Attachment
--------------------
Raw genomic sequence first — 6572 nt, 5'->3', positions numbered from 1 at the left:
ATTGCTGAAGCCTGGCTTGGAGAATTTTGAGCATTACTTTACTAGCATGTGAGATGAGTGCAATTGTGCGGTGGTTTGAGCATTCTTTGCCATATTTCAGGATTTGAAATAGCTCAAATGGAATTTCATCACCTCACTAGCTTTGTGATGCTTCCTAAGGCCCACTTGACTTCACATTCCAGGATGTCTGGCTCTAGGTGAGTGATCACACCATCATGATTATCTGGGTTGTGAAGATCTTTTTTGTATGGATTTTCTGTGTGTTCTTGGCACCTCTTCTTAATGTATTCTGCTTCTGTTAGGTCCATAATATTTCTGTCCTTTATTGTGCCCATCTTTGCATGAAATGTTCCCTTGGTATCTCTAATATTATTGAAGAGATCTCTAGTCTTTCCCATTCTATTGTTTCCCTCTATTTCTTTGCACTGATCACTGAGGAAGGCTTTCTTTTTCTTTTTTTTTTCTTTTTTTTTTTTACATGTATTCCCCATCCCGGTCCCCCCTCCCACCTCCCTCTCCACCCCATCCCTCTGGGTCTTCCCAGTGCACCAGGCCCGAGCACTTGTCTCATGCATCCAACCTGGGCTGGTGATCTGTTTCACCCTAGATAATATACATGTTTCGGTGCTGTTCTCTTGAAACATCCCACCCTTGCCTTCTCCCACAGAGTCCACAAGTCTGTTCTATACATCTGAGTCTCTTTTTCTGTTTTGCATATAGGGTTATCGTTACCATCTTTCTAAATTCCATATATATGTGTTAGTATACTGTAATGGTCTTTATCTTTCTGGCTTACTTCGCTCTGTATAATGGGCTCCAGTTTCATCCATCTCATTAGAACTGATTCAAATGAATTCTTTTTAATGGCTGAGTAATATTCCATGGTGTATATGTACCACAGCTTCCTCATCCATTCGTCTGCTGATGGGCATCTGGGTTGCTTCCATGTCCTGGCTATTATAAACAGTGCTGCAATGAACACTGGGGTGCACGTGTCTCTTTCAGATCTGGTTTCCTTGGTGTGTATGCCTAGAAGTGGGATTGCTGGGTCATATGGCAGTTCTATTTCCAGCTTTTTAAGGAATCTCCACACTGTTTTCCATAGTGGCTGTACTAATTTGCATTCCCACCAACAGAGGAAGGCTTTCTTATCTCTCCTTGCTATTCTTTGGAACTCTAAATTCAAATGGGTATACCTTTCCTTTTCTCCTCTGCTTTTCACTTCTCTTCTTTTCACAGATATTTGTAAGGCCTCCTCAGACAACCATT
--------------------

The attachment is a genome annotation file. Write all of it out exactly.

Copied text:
Raw genomic sequence first — 6572 nt, 5'->3', positions numbered from 1 at the left:
ATTGCTGAAGCCTGGCTTGGAGAATTTTGAGCATTACTTTACTAGCATGTGAGATGAGTGCAATTGTGCGGTGGTTTGAGCATTCTTTGCCATATTTCAGGATTTGAAATAGCTCAAATGGAATTTCATCACCTCACTAGCTTTGTGATGCTTCCTAAGGCCCACTTGACTTCACATTCCAGGATGTCTGGCTCTAGGTGAGTGATCACACCATCATGATTATCTGGGTTGTGAAGATCTTTTTTGTATGGATTTTCTGTGTGTTCTTGGCACCTCTTCTTAATGTATTCTGCTTCTGTTAGGTCCATAATATTTCTGTCCTTTATTGTGCCCATCTTTGCATGAAATGTTCCCTTGGTATCTCTAATATTATTGAAGAGATCTCTAGTCTTTCCCATTCTATTGTTTCCCTCTATTTCTTTGCACTGATCACTGAGGAAGGCTTTCTTTTTCTTTTTTTTTTCTTTTTTTTTTTTACATGTATTCCCCATCCCGGTCCCCCCTCCCACCTCCCTCTCCACCCCATCCCTCTGGGTCTTCCCAGTGCACCAGGCCCGAGCACTTGTCTCATGCATCCAACCTGGGCTGGTGATCTGTTTCACCCTAGATAATATACATGTTTCGGTGCTGTTCTCTTGAAACATCCCACCCTTGCCTTCTCCCACAGAGTCCACAAGTCTGTTCTATACATCTGAGTCTCTTTTTCTGTTTTGCATATAGGGTTATCGTTACCATCTTTCTAAATTCCATATATATGTGTTAGTATACTGTAATGGTCTTTATCTTTCTGGCTTACTTCGCTCTGTATAATGGGCTCCAGTTTCATCCATCTCATTAGAACTGATTCAAATGAATTCTTTTTAATGGCTGAGTAATATTCCATGGTGTATATGTACCACAGCTTCCTCATCCATTCGTCTGCTGATGGGCATCTGGGTTGCTTCCATGTCCTGGCTATTATAAACAGTGCTGCAATGAACACTGGGGTGCACGTGTCTCTTTCAGATCTGGTTTCCTTGGTGTGTATGCCTAGAAGTGGGATTGCTGGGTCATATGGCAGTTCTATTTCCAGCTTTTTAAGGAATCTCCACACTGTTTTCCATAGTGGCTGTACTAATTTGCATTCCCACCAACAGAGGAAGGCTTTCTTATCTCTCCTTGCTATTCTTTGGAACTCTAAATTCAAATGGGTATACCTTTCCTTTTCTCCTCTGCTTTTCACTTCTCTTCTTTTCACAGATATTTGTAAGGCCTCCTCAGACAACCATT